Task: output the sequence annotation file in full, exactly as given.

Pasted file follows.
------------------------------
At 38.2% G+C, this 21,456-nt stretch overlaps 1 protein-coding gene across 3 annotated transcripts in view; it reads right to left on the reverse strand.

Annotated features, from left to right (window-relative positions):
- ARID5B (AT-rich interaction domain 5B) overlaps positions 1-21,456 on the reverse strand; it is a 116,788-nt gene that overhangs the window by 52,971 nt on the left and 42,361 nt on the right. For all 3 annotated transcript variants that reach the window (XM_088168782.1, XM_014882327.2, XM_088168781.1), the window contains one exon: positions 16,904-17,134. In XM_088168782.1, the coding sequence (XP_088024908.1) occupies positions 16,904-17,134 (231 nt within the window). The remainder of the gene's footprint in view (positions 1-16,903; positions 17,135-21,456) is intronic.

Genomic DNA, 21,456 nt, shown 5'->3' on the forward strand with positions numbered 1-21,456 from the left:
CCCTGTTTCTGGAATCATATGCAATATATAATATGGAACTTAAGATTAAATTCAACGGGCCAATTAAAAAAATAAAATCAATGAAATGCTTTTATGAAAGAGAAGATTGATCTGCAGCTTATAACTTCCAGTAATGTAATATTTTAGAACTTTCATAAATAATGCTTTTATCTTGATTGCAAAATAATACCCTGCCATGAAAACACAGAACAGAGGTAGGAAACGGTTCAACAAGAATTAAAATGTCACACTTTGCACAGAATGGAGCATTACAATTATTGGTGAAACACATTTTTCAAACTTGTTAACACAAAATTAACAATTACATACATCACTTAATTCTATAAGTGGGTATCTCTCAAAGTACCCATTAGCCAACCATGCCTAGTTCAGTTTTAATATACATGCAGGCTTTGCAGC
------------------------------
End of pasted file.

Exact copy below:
At 38.2% G+C, this 21,456-nt stretch overlaps 1 protein-coding gene across 3 annotated transcripts in view; it reads right to left on the reverse strand.

Annotated features, from left to right (window-relative positions):
- ARID5B (AT-rich interaction domain 5B) overlaps positions 1-21,456 on the reverse strand; it is a 116,788-nt gene that overhangs the window by 52,971 nt on the left and 42,361 nt on the right. For all 3 annotated transcript variants that reach the window (XM_088168782.1, XM_014882327.2, XM_088168781.1), the window contains one exon: positions 16,904-17,134. In XM_088168782.1, the coding sequence (XP_088024908.1) occupies positions 16,904-17,134 (231 nt within the window). The remainder of the gene's footprint in view (positions 1-16,903; positions 17,135-21,456) is intronic.

Genomic DNA, 21,456 nt, shown 5'->3' on the forward strand with positions numbered 1-21,456 from the left:
CCCTGTTTCTGGAATCATATGCAATATATAATATGGAACTTAAGATTAAATTCAACGGGCCAATTAAAAAAATAAAATCAATGAAATGCTTTTATGAAAGAGAAGATTGATCTGCAGCTTATAACTTCCAGTAATGTAATATTTTAGAACTTTCATAAATAATGCTTTTATCTTGATTGCAAAATAATACCCTGCCATGAAAACACAGAACAGAGGTAGGAAACGGTTCAACAAGAATTAAAATGTCACACTTTGCACAGAATGGAGCATTACAATTATTGGTGAAACACATTTTTCAAACTTGTTAACACAAAATTAACAATTACATACATCACTTAATTCTATAAGTGGGTATCTCTCAAAGTACCCATTAGCCAACCATGCCTAGTTCAGTTTTAATATACATGCAGGCTTTGCAGC